Get a second cat

Cats are sociable by nature. With this in mind, it’s best to get two cats right off the bat. Let’s face it; no human can fully replace another cat. No matter how hard you try, you’ll never be able to satisfy the need for closeness and entertainment like a fellow cat can. But that’s okay, you’re a human being, after all, and you don’t have to mutate into a cat just to get a good night’s sleep.

Cat howling at night – when should you take them to the vet?

When they reach the age of 7, cats slowly but surely start to age. Their senses diminish and this can unsettle many a furry friend. Their ability to see, hear and assess their surroundings like they used to diminishes and they become more cautious and affectionate – at night, too! If an older cat wants to be close to you, you should allow it. But if you get the sense that your cat is in pain or behaving differently than usual, you should take your cat to the vet, just to be on the safe side.

Sudden change in behaviour

Is your cat suddenly meowing a lot? Does their personality seem to have changed? Are they in their prime and have they always been easygoing when it comes to getting along with others? But now their behaviour has changed from one moment to the next, and all of a sudden they are

  • fearful
  • aggressive
  • unclean

Or did they suddenly develop quirks: for example, are they constantly licking their fur or meowing incessantly – not only at night – for no apparent reason? Even if it’s not obvious to you, it’s very likely that your cat is dealing with some kind of problem. They’re not doing these things to annoy or provoke you, but because they’re lacking something or they don’t feel comfortable in their fur.

TIP:  Every noticeable change in behaviour is a cry for help that you should take seriously!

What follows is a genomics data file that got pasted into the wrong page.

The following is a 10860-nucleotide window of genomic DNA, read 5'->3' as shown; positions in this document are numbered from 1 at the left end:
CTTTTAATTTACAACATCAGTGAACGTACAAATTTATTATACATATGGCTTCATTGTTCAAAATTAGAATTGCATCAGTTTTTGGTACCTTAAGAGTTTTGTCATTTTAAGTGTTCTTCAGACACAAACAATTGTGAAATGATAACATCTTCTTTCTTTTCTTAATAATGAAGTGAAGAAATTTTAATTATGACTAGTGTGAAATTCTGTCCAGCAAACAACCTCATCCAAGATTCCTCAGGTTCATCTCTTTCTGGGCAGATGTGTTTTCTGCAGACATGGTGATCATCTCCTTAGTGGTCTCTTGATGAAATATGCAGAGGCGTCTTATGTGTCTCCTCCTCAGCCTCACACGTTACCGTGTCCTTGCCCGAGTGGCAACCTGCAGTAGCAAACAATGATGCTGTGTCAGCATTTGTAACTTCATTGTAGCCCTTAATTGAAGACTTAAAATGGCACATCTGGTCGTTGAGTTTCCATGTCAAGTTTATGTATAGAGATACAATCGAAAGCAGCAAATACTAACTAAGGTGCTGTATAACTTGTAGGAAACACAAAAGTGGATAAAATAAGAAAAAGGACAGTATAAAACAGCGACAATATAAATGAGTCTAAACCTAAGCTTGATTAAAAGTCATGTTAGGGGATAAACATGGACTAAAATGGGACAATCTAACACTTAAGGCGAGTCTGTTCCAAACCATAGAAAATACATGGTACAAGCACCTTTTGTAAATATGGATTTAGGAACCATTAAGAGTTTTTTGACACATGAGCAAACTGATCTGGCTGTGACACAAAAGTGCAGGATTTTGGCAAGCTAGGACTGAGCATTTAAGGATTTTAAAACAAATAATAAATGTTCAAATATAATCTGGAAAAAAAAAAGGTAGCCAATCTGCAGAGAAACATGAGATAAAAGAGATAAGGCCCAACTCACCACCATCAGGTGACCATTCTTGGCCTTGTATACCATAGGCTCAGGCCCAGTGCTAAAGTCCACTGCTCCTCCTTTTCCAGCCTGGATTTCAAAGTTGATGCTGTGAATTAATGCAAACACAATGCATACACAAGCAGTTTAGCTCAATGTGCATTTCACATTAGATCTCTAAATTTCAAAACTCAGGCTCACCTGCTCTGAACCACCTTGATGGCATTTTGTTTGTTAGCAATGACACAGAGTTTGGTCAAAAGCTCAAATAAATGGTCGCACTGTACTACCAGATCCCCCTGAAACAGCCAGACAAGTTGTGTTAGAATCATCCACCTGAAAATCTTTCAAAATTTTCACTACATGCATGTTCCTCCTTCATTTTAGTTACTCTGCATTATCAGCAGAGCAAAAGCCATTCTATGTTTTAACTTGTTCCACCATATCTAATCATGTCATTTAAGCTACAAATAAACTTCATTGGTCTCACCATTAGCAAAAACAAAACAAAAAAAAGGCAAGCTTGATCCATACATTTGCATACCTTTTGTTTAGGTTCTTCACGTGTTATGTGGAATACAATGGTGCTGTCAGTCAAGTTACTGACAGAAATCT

When your cat won’t stop meowing at night

If you’re stuck and don’t know what to do, get professional help! This might be a vet or a cat psychologist. A vet can check whether there are any physical causes; as an “outsider”, their advice and perspective can work wonders. Many symptoms can even be treated quickly and easily. If the triggers lie deeper down in the cat’s consciousness, you might want to consult an animal psychologist who can suggest behavioural therapies and help you carry them out.

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FAQs – Cat meowing at night

Why does my cat cry and moan at night?

By meowing at night, your cat is seeking to alert you to certain physical or psychological needs: determine the cause and address it! 

Is my cat bored at night?

A cat’s body and soul need to be cared for, and they sometimes very loudly point this out to their caregivers.   

What should you do if your cat meows at night?

An adult cat that meows at night wants you to be there for them. Depending on what kind of meowing their doing – energetic, whiny or in a whisper – you should react accordingly.

Should I react if my cat meows at night?

An adult cat that meows at night wants you to be there for them. Depending on what kind of meowing their doing – energetic, whiny or in a whisper – you should react accordingly.

What kind of meowing is normal?

Pay attention to the tone of the meowing: a cat with health problems will make pitiful sounds, meowing in woeful tones to make you come to their aid.

If my cat is yowling at night, do I need to go to the vet?

If you have the impression that something is wrong, you should always be on the safe side and take your cat to the vet.